DSC Professor to Speak on His Book About Florida’s Involvement in Civil War
There is much more to war than battles and casualties.
Dr. Seth Weitz, an associate professor of history at Dalton State College, will discuss another side to the Civil War during a talk on Tuesday, Oct. 1 at 7 p.m. in Health Professions room 107. The talk, “Remembering Florida’s Civil War, Past and Present” is based on Weitz’s book, “A Forgotten Front: Florida During the Civil War Era.” The event is free and open to the public.
The presentation will cover Florida’s often over looked but vital significance with the Confederacy during the Civil War. More than 15,000 Florida residents during the Civil War served in the Confederacy- a third was lost to war and disease, according to Weitz.
Weitz plans to explain why Florida joined the Confederacy and went to war in 1861, as well as how the war is remembered today in the state. He says the recollection of the war still breeds controversy today regarding debates over Confederate memorials, flags and remembrance.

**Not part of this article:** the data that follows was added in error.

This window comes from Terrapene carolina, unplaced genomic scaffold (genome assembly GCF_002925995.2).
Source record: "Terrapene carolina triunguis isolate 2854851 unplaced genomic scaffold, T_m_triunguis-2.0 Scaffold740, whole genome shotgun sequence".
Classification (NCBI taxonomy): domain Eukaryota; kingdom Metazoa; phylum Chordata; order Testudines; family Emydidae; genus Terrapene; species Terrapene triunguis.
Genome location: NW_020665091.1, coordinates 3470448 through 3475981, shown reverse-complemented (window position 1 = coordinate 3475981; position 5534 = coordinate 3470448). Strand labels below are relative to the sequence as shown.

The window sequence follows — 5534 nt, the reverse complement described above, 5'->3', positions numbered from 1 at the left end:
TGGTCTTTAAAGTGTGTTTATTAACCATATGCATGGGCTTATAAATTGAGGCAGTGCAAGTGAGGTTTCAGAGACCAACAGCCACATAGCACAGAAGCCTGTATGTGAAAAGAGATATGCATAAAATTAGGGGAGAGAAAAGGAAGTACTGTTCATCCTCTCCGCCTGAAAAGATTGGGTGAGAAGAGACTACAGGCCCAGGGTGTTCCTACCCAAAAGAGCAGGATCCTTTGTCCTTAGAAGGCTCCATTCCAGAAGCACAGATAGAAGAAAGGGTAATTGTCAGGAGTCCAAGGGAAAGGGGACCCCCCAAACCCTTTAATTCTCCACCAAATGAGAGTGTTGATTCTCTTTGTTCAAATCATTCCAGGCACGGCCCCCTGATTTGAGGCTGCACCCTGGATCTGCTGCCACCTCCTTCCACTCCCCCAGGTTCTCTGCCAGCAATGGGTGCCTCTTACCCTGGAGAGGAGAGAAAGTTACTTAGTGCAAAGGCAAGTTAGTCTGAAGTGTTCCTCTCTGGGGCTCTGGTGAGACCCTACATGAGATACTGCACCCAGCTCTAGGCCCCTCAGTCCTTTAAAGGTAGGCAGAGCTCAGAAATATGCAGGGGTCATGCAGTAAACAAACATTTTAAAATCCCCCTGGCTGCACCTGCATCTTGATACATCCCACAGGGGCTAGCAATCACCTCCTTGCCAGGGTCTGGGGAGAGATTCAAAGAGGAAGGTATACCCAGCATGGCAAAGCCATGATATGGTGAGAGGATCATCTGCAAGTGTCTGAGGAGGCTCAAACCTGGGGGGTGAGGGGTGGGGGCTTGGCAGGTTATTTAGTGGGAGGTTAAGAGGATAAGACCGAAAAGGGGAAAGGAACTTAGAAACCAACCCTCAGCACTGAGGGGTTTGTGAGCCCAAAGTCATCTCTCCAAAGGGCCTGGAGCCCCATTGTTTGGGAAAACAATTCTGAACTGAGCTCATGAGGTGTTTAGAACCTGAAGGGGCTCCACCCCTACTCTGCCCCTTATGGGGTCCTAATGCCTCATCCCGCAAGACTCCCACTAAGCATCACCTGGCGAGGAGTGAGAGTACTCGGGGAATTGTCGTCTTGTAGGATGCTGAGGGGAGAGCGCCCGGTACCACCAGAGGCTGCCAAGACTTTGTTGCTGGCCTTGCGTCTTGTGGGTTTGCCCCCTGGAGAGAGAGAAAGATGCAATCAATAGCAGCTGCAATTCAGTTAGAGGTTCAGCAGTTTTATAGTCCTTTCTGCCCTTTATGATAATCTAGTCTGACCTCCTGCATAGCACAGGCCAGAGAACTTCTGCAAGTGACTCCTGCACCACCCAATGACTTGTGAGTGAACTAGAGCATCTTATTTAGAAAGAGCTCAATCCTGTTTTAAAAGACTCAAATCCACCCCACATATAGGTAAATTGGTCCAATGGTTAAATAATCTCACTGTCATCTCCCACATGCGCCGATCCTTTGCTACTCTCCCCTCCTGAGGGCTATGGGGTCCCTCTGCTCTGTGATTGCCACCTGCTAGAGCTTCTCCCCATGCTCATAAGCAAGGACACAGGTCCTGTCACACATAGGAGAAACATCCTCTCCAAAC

In his book, Weitz discusses different aspects of the war, including slavery, race, religion, ethnicity, women and historical memory. The book includes essays featuring important military actions, details and warfare that occupied the Florida coastline. “A Forgotten Front” is also co-edited by Jonathan C. Sheppard.
As a native Floridian, Weitz attended Tulane University, graduating with bachelor’s degree. He later obtained both his master’s and Ph. D in Southern U.S. history and African American history from Florida State University. At Dalton State, he teaches courses on African American history, the Civil Rights movement, the New South and the history of Georgia.
Weitz is currently working on two projects, a biography of Florida’s post-Reconstruction Governor, George Franklin Drew, titled “Yankee Redeemer: The Life and Times of George F. Drew” and a piece on the Civil Rights movement in Florida, both to be published by the University Press of Florida.
Many of Weitz’s other historical contributions have been published in the Historian, Tampa Bay Journal of History and FCH Annals: Journal of the Florida Conference of Historians.